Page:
The Fourth of July was on a Monday this year, and I was in NYC. Although I knew I had class the next day, I still managed to make it quite a magical night out in the city. Wisdom tells me that next year I should probably plan on making it to bed sooner than I did, but alas sometimes I just HAVE to be twenty-something and in New York. Can you blame me?
I guess you could when you find out that I missed the Keynote for the first day of the institute—I’m gonna blame that on the Subway.
My first day at the Reading Institute started off slowly, with a cup of coffee in hand. Traces of my week working with writing were still dancing through my head, and friends from home were texting me in full force. I wasn’t sure I would be able to focus at all.
Then I saw Brooke Geller walk into the room; and I knew I would be fine. After all, I am ahappyteacher and tired or not I could never pass up an opportunity to learn from the best.
Class started off with a question: What are three books that you remember reading?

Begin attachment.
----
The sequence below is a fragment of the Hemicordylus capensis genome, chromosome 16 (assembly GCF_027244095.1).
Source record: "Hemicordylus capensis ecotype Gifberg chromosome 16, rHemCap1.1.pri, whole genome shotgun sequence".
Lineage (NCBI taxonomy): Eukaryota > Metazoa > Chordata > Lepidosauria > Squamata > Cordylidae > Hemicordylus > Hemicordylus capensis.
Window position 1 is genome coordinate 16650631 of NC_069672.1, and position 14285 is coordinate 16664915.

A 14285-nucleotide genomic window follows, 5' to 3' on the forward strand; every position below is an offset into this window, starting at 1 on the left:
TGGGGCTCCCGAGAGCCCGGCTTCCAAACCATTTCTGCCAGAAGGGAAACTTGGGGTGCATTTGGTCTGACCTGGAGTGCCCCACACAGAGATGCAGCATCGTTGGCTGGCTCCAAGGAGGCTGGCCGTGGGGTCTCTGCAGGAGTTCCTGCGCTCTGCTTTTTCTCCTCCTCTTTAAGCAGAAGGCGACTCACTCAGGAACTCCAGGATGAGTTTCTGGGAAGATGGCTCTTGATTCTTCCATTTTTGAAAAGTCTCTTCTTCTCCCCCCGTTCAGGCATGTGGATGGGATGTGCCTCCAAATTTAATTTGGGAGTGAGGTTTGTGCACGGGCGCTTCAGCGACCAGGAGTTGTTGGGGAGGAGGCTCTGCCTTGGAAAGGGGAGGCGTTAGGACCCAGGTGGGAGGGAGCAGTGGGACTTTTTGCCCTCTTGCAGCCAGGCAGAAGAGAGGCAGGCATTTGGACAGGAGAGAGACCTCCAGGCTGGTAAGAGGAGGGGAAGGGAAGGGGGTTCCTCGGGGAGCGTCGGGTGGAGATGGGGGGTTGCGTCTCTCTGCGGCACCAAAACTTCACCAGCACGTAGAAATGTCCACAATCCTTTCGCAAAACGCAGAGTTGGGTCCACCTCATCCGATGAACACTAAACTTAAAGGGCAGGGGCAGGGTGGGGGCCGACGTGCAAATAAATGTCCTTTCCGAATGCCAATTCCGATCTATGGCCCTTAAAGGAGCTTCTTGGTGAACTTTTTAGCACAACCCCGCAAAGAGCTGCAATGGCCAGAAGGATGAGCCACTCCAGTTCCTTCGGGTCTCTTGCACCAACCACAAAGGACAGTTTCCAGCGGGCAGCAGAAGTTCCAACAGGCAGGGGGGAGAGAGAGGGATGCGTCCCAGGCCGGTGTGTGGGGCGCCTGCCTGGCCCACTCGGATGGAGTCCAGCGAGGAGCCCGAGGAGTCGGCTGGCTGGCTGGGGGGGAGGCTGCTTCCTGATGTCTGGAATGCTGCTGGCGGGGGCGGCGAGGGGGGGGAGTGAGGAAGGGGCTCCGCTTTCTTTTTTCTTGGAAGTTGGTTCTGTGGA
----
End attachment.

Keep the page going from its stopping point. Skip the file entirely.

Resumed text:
My answer: Hidden Gems, The Hunger Games, & Nickle and Dimed
Then we were instructed to fill in the blank. I’m the kind of person who likes to read books about _____________________________.
My answer: justice and compassion and their struggle to work together.
The tone was set. We needed to care about reading as teachers of reading. Right off the bat, they wanted to know who I was as a reader.
Immediately I found myself thinking of the first days of school this year, of all the work that would need to be done, and the importance of giving my students these kinds of reflective questions. The importance of saying, right off the bat, who are you as a reader? Because I want to know.